Small ISPs, however, do not necessarily see the repeal as good for business. These companies provide Internet connection in rural areas of the country and often rely on the large ISPs to provide a complete Internet connection to consumers. The repeal of net neutrality may allow the large ISPs to force the smaller companies out of the market by charging higher fees or denying service altogether. Many small ISPs petitioned the FCC to not repeal the rules because they believe the rules prevented large ISPs from abusing their market power. On the other hand, the repeal would liberate small ISPs from costly legal fees spent on trying to navigate the net neutrality rules. These companies could also begin paid prioritization or throttling. The repeal could definitely hurt small ISPs, but it may actually lead to cost savings and provide for more competition. Provided that throttling is limited to the large ISPs, the small ISPs probably would not lose any market share because they would be the better option to work with.
The Internet service business has the potential for significant change in the near future, especially with non-ISP Internet companies like Google entering the market. Although Google’s presence in this industry is not large, it is growing and could potentially immunize Google from paying prioritization fees to other ISPs. However, Google would then be able to use paid prioritization as well. It is important to remember that the technology involved here is constantly changing, and the companies in the industry have become increasingly innovative. The next few years may bring automatic connection, where all devices will constantly be connected to the Internet, widened use of virtual reality and the Physical Web, where regular objects such as parking meters and dog collars will broadcast Bluetooth signals capable of delivering Internet content. The repeal of net neutrality may not even matter in a few years.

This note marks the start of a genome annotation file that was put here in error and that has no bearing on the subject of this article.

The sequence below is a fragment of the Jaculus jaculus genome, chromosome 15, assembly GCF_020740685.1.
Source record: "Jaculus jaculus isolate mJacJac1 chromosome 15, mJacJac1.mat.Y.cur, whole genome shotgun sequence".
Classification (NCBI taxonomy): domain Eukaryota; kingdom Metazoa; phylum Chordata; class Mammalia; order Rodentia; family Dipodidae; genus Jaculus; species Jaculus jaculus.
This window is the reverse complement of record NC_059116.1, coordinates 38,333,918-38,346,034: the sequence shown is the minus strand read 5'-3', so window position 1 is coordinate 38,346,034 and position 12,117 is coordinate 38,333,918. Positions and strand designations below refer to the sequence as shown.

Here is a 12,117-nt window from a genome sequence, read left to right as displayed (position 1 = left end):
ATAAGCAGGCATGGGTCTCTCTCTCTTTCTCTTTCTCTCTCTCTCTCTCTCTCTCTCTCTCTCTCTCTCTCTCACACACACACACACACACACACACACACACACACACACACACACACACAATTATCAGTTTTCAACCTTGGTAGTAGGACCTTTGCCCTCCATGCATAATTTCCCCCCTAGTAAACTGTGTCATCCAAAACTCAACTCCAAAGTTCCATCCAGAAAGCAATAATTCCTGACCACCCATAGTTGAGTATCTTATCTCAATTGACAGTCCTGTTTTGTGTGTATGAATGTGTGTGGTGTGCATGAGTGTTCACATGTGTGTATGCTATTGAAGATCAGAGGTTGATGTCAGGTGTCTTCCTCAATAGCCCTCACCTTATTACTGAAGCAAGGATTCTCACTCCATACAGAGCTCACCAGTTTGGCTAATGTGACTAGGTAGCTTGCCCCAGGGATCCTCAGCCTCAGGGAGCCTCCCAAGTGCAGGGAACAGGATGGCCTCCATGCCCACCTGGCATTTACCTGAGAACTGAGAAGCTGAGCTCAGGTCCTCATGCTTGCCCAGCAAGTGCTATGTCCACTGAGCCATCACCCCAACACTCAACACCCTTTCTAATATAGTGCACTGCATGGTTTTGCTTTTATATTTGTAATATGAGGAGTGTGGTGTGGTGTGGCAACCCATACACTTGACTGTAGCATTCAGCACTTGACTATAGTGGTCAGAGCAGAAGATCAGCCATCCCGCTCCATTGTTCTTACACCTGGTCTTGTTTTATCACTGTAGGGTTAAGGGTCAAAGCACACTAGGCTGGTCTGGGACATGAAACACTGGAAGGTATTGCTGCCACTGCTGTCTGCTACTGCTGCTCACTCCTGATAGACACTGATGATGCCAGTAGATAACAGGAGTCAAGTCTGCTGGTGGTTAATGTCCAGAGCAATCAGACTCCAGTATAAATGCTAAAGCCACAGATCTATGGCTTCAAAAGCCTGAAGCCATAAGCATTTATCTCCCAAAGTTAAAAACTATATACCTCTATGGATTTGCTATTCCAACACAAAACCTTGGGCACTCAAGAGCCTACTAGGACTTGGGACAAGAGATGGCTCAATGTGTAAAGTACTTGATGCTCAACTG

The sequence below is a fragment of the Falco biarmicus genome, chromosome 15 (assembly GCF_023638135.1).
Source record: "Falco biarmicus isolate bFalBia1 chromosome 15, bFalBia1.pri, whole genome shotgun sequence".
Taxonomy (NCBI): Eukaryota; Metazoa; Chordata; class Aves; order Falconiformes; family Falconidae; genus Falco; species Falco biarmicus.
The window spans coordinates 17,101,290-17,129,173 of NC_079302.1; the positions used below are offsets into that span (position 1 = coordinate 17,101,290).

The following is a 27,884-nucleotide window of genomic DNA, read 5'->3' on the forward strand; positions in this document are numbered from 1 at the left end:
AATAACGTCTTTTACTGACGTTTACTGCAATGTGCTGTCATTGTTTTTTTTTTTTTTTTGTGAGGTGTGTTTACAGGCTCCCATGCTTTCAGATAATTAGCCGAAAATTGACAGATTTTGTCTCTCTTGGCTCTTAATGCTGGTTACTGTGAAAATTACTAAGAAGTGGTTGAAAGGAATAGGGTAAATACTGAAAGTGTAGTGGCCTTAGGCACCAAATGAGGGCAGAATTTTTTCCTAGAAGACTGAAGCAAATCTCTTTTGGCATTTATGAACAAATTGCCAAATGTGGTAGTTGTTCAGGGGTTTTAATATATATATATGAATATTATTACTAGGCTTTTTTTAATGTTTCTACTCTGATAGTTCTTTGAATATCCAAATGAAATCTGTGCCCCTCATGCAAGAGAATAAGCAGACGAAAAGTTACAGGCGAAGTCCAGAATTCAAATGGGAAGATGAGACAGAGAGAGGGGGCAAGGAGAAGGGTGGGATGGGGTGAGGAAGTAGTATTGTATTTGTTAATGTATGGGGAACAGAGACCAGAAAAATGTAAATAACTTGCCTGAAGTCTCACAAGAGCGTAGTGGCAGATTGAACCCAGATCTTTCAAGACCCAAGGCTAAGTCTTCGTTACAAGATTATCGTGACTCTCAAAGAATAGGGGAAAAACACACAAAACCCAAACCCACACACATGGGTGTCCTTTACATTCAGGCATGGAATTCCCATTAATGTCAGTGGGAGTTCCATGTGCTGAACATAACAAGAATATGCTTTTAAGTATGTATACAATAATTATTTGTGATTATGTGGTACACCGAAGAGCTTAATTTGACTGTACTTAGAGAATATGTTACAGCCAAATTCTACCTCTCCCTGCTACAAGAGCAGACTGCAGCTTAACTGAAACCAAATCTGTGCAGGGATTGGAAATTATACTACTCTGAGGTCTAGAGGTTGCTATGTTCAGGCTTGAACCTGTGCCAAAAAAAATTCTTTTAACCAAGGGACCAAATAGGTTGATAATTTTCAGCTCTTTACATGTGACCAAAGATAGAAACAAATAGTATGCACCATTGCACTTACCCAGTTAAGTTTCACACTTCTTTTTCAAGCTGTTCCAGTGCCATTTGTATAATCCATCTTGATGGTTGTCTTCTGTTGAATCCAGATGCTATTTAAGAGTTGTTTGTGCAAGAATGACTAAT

John W. Schoen, How Do Cable Companies Make Their Money?, CNBC, (Apr. 20, 2015, 5:33 PM), https://www.cnbc.com/2015/04/20/how-do-cable-companies-make-their-money.html.
 Different charges and rates apply for international calls for example.
 See Mike Snider & Jefferson Graham, Net neutrality rules are dead. Will my Internet bills go up?, USA Today (Dec. 14, 2017), https://www.usatoday.com/story/tech/talkingtech/2017/12/14/net-neutrality-rules-dead-my-internet-bills-go-up/952839001/.
 See Mike Snider, 22 states and DC are suing the FCC in last-ditch effort to preserve net neutrality, USA Today (Feb. 22, 2018, 5:02 PM), https://www.usatoday.com/story/tech/news/2018/02/22/net-neutrality-clock-ticking-those-who-want-old-rules-back/357985002/.
 See Snider & Graham, supra note 9.
 Remote surgery is a technique where surgeons can operate on a patient without being in the operating room or even the same city via robot. The surgeon uses an Internet connection to control the robot. Rose Eveleth, The Surgeon Who Operates From 400KM Away, BBC (May 16, 2014), http://www.bbc.com/future/story/20140516-i-operate-on-people-400km-away.
 Jon Brodkin, Comcast supports ban on paid prioritization–with an exception, ARS Technica (Mar. 29, 2018, 4:03 PM), https://arstechnica.com/tech-policy/2018/03/comcast-supports-ban-on-paid-prioritization-with-an-exception/.
 See Finley, supra note 9.
 Alyssa Newcomb, Will Smaller Internet Companies Do Better If The FCC Kills Net Neutrality?, NBC Nᴇᴡs (Nov. 28, 2017, 12:23 PM), https://www.nbcnews.com/tech/tech-news/will-smaller-internet-companies-do-better-if-fcc-kills-net-n824161.
 Michael V. Copeland, Eric Schmidt Says Google Fiber Won’t Stop With Kansas City, Wɪʀᴇᴅ (Dec. 12, 2012, 2:34 PM), https://www.wired.com/2012/12/google-fiber-not-just-kansas-city/.
 Jayson DeMers, 7 Predictions For How The Internet Will Change Over The Next 15 Years, Forbes (Apr. 18, 2016, 12:38 PM), https://www.forbes.com/sites/jaysondemers/2016/04/18/7-predictions-for-how-the-internet-will-change-over-the-next-15-years/2/#13bdfd21715e.
 Irina Shpet, Web 3.0 And The Semantic Web: How The Future Internet Will Change Everything, Silicon Valley innovation center (Aug. 4, 2016), https://siliconvalley.center/category/iot/.